Overall, 95% of those surveyed say it’s important to ensure minors do not access age-restricted services, which shows that businesses want to do the right thing. Nevertheless, harms need to be addressed and thought needs to go into how minors can truly be protected.
Face-based biometrics is the most thorough method of truly determining an identity, and subsequently, age. Most organizations know that there are better, stronger methods of age verification than having the user self-report that information, but it’s generally not in their own self-interest to leverage these technologies.
Protecting anonymity is one reason for using weaker forms of age verification, but this can be dangerous. Many porn (and even dating) sites know many of their members do not want to divulge their real identities — sometimes this is out of embarrassment, but some wish to remain anonymous because they intend to inflict harm or perpetrate fraud. Maintaining a balance between anonymity and the right amount of identity verification can be tricky, but in cases where clear harm can occur to a minor, age and identity verification should be compulsory.
Improving credibility, security and efficiency with one method
When done right, robust age verification can protect minors from online harms without having a negative impact on the customer experience or conversion rates.
It starts by requiring a user to capture a photo of their government-issued ID. Identity verification solutions can extract personal information, such as date of birth, from ID documents, which can be used to calculate the current age of the person creating the account, and can also determine if the document has been manipulated. Next, the user needs to take a corroborating selfie, which is compared to the ID to determine that the person possessing the ID is who they claim to be, and certified liveness detection ensures that the person is physically present. After the age and identity of a user has been verified online, biometric-based authentication can ensure that all future logins and transactions are made by the original account owner.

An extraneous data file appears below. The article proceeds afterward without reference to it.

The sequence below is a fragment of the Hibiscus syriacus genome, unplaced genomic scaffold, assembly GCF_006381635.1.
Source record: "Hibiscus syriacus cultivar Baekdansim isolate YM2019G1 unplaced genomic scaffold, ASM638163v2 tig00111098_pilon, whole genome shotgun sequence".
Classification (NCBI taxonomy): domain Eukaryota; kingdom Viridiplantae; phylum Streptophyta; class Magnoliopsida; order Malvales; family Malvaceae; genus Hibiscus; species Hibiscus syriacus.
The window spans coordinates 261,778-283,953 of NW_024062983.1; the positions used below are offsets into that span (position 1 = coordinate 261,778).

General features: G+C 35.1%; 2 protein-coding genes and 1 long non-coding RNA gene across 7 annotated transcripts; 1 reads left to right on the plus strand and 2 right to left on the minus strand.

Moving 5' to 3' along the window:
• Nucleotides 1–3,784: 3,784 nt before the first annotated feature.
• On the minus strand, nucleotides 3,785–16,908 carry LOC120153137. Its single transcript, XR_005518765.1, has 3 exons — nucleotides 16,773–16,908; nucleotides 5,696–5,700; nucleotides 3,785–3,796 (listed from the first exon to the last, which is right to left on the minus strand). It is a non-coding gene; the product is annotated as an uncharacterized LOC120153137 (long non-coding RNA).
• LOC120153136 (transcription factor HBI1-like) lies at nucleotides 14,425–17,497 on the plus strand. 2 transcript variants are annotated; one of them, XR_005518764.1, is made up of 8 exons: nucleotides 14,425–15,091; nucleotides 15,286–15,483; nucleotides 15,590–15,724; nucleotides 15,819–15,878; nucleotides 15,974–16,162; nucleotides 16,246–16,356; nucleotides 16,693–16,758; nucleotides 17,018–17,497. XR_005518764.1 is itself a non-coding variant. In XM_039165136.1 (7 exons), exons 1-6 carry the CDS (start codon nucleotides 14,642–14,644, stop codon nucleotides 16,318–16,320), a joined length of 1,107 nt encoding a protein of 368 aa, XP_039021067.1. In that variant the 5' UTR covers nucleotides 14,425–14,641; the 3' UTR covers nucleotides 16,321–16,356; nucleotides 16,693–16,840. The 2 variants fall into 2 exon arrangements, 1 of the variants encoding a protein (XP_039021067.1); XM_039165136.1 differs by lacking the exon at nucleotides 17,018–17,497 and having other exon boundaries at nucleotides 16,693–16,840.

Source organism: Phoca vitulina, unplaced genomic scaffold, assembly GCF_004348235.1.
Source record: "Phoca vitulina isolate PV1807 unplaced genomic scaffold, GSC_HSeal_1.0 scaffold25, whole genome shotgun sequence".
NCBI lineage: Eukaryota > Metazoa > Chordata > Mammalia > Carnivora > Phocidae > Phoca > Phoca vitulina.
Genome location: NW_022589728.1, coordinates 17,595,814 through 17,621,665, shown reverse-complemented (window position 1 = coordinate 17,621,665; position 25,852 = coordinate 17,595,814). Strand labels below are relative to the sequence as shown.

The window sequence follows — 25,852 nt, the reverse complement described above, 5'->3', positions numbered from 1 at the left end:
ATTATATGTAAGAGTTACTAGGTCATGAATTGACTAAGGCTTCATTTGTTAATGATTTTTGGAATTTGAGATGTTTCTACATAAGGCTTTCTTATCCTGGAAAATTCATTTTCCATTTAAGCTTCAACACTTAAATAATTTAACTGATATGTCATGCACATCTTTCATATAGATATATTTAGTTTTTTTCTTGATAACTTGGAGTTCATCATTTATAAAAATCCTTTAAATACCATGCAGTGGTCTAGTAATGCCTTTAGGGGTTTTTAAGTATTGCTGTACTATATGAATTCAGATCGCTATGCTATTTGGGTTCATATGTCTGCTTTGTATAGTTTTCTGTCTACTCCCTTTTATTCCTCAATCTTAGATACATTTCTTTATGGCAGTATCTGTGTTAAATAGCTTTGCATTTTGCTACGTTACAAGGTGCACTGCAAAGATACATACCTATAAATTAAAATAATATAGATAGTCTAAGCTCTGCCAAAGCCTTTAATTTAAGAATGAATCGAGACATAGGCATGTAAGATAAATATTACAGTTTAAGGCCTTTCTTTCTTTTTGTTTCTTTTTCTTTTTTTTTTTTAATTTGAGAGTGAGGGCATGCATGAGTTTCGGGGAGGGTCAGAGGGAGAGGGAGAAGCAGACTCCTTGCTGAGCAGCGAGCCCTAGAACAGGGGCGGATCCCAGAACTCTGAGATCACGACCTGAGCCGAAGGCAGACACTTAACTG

Striking a balance
One strategy being put forth by leading dating sites is to offer two options. The first is to let users who want to preserve their anonymity create accounts with a limited number of identity checks. Users who want to earn a certification badge voluntarily undergo identity and age verification checks. With this approach, members of the dating site can self-select whether they want to only date those who have earned the verification badge. But, even with this “free market” approach, safeguards need to be in place to protect members from catfishing, fraudulent schemes and physical harm regardless whether the user has been verified or not.
After all, it is completely appropriate to hold any organization that profits from selling age-restricted products and services accountable for the potential harms caused by their platform, depending on the industry and the likely harm of onboarding a bad actor. The UK Government should absolutely champion this approach if it is to truly protect minors from online harms.